Cookies in the pocket Leica Elmar35 f/3.5
When I am no longer able to change my vision, I am challenged to change my lens. Max Berek creates 35mm and 50mm ‘cookies’. Tiny and beautiful. Sometimes I don’t want to bring a camera bag, so I put another Elmar in my pocket with my cookies.
“It’s a Elmar.”
“It’s a cookie.”
“It’s a cookie Elmar.”
“You may think I’m small, but I have a universe inside my mind.”
Beautiful and Strong
This 80-year-old lens is like a lotus flower in full bloom – beautiful and resilient despite any challenges it may face. The Elmar35 is crafted from solid brass and, after more than half a century, can still be used on digital cameras with an adapter. With its exceptional build quality and precision engineering, the Elmar35 is a lens that is built to last. Its unwavering durability is a testament to the excellence of its design and construction, making it a reliable tool for photographers of all levels.
Many photographers swear by the Elmar 35mm lens for street photography with a film camera. Its compact size and wide angle make it perfectly suited for capturing the energy and spontaneity of the street. In fact, some photographers choose to keep the Elmar 35mm permanently mounted on their camera, ready for instant use at any moment. This is in contrast to the collapsible 50mm Elmar, which some photographers find less versatile and convenient. While the 50mm lens may have its own advantages, such as a narrower field of view for more intimate shots, the Elmar 35mm remains a top choice for street photographers looking to capture the pulse of the city.
When shooting wide open, the corners of the image may be slightly blurred or less defined than the sharp center. However, narrowing the aperture can increase both sharpness and depth of field. By reducing the amount of light entering the lens, a narrower aperture can create a larger area of the image that is in focus, making it a useful technique for achieving a greater sense of depth or for emphasizing foreground or background elements. While the corners of the image may remain slightly soft, the overall image quality can be greatly improved with the careful use of aperture settings.
As you may have noticed, this lens does indeed produce bokeh when shot wide open. The quality of the bokeh is particularly noteworthy, with a smooth and creamy texture and a natural, rounded shape. While it may not be as dreamy or ethereal as some lenses, it adds a lovely touch of depth and dimension to images captured with the lens. Overall, the bokeh of this lens is a definite highlight, and a compelling reason to add it to your photography toolkit.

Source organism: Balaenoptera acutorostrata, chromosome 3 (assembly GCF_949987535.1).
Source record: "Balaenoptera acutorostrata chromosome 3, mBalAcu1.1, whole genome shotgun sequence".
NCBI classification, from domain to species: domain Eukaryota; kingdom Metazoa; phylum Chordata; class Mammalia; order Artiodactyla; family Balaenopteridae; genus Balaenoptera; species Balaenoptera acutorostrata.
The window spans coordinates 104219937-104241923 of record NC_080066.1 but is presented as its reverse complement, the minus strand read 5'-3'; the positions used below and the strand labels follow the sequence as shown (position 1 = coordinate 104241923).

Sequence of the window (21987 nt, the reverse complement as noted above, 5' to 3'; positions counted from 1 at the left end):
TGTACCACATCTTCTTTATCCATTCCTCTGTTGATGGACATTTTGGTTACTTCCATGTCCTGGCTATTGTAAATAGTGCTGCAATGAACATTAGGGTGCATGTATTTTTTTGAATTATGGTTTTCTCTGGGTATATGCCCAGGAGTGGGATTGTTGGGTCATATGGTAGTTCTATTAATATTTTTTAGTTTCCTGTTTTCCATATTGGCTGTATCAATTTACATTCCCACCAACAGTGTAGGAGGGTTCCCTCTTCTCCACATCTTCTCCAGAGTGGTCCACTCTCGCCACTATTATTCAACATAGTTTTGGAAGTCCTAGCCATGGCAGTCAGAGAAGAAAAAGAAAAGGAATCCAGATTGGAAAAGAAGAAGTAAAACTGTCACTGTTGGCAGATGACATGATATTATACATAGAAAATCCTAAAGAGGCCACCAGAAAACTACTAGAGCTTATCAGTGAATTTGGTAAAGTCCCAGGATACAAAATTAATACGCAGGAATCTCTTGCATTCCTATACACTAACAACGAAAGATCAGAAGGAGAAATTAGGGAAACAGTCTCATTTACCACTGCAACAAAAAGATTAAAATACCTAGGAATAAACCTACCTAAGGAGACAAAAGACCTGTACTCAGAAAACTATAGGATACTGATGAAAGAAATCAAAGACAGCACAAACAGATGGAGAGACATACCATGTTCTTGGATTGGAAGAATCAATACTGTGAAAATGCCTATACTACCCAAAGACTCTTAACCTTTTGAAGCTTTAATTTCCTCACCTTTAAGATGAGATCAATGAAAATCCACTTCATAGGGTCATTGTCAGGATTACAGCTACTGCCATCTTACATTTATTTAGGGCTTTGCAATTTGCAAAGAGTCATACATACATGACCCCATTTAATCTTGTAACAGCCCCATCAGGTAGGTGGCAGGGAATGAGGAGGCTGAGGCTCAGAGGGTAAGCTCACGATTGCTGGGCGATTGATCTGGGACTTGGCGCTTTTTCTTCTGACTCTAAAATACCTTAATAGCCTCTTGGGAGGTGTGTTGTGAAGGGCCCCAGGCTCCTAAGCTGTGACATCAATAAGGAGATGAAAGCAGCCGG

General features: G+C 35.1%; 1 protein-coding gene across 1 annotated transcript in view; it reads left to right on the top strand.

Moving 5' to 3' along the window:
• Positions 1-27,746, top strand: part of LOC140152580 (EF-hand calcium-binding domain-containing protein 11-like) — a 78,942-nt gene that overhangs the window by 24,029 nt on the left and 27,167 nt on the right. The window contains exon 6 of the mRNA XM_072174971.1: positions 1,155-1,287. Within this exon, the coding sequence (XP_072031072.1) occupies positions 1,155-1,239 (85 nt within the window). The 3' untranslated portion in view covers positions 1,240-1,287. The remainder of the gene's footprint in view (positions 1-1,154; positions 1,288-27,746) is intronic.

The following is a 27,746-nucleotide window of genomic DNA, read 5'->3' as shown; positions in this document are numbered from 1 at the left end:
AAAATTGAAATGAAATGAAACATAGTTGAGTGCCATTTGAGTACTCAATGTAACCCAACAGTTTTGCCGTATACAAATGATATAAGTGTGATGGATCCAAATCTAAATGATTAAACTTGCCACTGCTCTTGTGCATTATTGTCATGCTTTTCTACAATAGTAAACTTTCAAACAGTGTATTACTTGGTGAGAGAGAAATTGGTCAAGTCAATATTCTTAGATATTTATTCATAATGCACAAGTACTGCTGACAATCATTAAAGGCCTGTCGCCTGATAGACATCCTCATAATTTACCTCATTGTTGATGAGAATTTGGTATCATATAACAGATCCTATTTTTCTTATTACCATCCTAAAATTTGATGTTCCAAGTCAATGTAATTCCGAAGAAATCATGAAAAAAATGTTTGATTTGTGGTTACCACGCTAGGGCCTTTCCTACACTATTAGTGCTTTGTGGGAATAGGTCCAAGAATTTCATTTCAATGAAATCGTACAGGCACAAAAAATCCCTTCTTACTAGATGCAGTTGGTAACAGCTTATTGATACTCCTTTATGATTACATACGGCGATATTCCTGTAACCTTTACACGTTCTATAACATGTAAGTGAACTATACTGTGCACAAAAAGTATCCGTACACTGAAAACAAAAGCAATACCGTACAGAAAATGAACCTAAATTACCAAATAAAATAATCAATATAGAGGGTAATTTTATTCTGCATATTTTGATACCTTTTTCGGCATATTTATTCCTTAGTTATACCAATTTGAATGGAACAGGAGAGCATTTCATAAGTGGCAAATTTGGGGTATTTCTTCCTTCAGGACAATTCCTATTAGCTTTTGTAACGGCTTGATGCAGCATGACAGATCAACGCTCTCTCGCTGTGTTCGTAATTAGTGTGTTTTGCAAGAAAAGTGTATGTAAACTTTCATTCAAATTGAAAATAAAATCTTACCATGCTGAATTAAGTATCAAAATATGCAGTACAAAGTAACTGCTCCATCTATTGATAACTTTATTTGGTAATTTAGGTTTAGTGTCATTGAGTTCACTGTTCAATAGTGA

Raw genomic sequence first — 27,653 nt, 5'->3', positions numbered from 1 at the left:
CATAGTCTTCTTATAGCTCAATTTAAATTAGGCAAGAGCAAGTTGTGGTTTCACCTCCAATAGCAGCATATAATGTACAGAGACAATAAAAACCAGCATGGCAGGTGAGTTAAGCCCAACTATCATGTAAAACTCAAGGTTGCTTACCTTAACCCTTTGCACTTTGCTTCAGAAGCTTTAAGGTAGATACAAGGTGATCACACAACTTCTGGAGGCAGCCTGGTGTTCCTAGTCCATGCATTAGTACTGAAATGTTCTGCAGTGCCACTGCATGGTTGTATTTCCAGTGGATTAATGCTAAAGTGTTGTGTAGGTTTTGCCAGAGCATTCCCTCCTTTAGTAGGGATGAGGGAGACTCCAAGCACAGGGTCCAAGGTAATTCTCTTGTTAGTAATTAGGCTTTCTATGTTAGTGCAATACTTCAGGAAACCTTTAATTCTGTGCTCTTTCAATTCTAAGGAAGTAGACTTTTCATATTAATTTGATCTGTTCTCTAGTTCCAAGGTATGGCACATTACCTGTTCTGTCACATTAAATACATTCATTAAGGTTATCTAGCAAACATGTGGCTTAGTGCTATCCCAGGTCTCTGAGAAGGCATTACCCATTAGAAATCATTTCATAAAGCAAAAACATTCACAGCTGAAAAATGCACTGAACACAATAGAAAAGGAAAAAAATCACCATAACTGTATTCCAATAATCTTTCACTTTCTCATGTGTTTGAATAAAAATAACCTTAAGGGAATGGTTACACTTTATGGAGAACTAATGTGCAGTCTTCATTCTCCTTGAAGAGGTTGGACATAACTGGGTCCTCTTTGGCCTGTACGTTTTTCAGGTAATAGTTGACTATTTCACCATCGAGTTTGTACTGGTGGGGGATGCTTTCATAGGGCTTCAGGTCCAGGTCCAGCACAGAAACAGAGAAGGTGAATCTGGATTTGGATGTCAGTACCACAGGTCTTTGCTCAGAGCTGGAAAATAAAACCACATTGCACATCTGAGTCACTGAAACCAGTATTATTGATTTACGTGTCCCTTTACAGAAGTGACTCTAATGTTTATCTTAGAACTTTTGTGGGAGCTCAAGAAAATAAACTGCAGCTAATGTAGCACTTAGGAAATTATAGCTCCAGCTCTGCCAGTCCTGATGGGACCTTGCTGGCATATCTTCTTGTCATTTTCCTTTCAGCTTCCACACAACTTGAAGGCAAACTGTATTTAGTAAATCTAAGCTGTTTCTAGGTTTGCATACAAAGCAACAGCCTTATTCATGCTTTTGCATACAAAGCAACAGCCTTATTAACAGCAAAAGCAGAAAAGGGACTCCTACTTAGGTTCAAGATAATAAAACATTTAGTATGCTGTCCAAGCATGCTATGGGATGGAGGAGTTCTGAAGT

The Leica yellow filter for A36 is an ideal filter for increasing contrast and tonal definition in black and white photography. By absorbing blue light, the filter produces noticeably increased contrast between blue and yellow or white subjects. This effect enhances the overall definition and mood of black and white photographs, making the Leica yellow filter an excellent choice for photographers seeking to add more depth and drama to their images.
The Black paint hood FLQOO is a recommended accessory to have on hand, particularly when using digital M cameras. This hood helps to reduce lens flare and improve image quality by blocking out excess light from bright point sources such as the sun. Lens flare can occur when such light sources are much brighter than the rest of the scene, and can be damaging to your images. The Black paint hood FLQOO is a popular choice among photographers and collectors, who appreciate its unique aesthetic and protective benefits.
The glare produced by the Elmar35 3.5 is truly fascinating. The light is evenly distributed across the entire image, creating a captivating effect that draws the viewer’s attention. The way the glare is dispersed adds a unique and memorable quality to photographs taken with this lens. Additionally, the Elmar35 3.5’s ability to create such interesting glare is a testament to its exceptional design and craftsmanship.
When used with the Leica M9, the ELMAR 35 produces images with the renowned “Leica Look.” This unique aesthetic is characterized by rich colors and smooth tonal transitions, giving images taken with the ELMAR 35 a distinctive and memorable quality. Despite its age, the ELMAR 35 is a lens that continues to deliver exceptional results, even on modern digital cameras.
Elmar and Summaron
The Leica Elmar lens uses glass from Schott, a company owned by the Zeiss Group. In contrast, the Summaron 3.5 lens is made with glass either produced by Leica or bearing the Leica name.
One noticeable difference between the two lenses is their size. The Summaron is almost double the size of the Elmar, which may make it less portable or versatile in certain situations. However, it is important to note that size alone does not determine the quality or performance of a lens.
Production period: 1930-1949 Code: LEDTF(non standardised), EKURZCHROM (chrome), 1, EKURZ(nickel EKURZUP(nickel), EKURZ(postwar Serial#:171,001(1933)-n/a Total production: ca. 42, 800 Maximum aperture: 1: 3.5 Focal length(nominal): 35mm Angle: 64 Minimum distance: 100cm Weight: 110- 130 grams Filter: A36contact: email@example.com © 2020 Zhao Zhenguo. All Rights Reserved.
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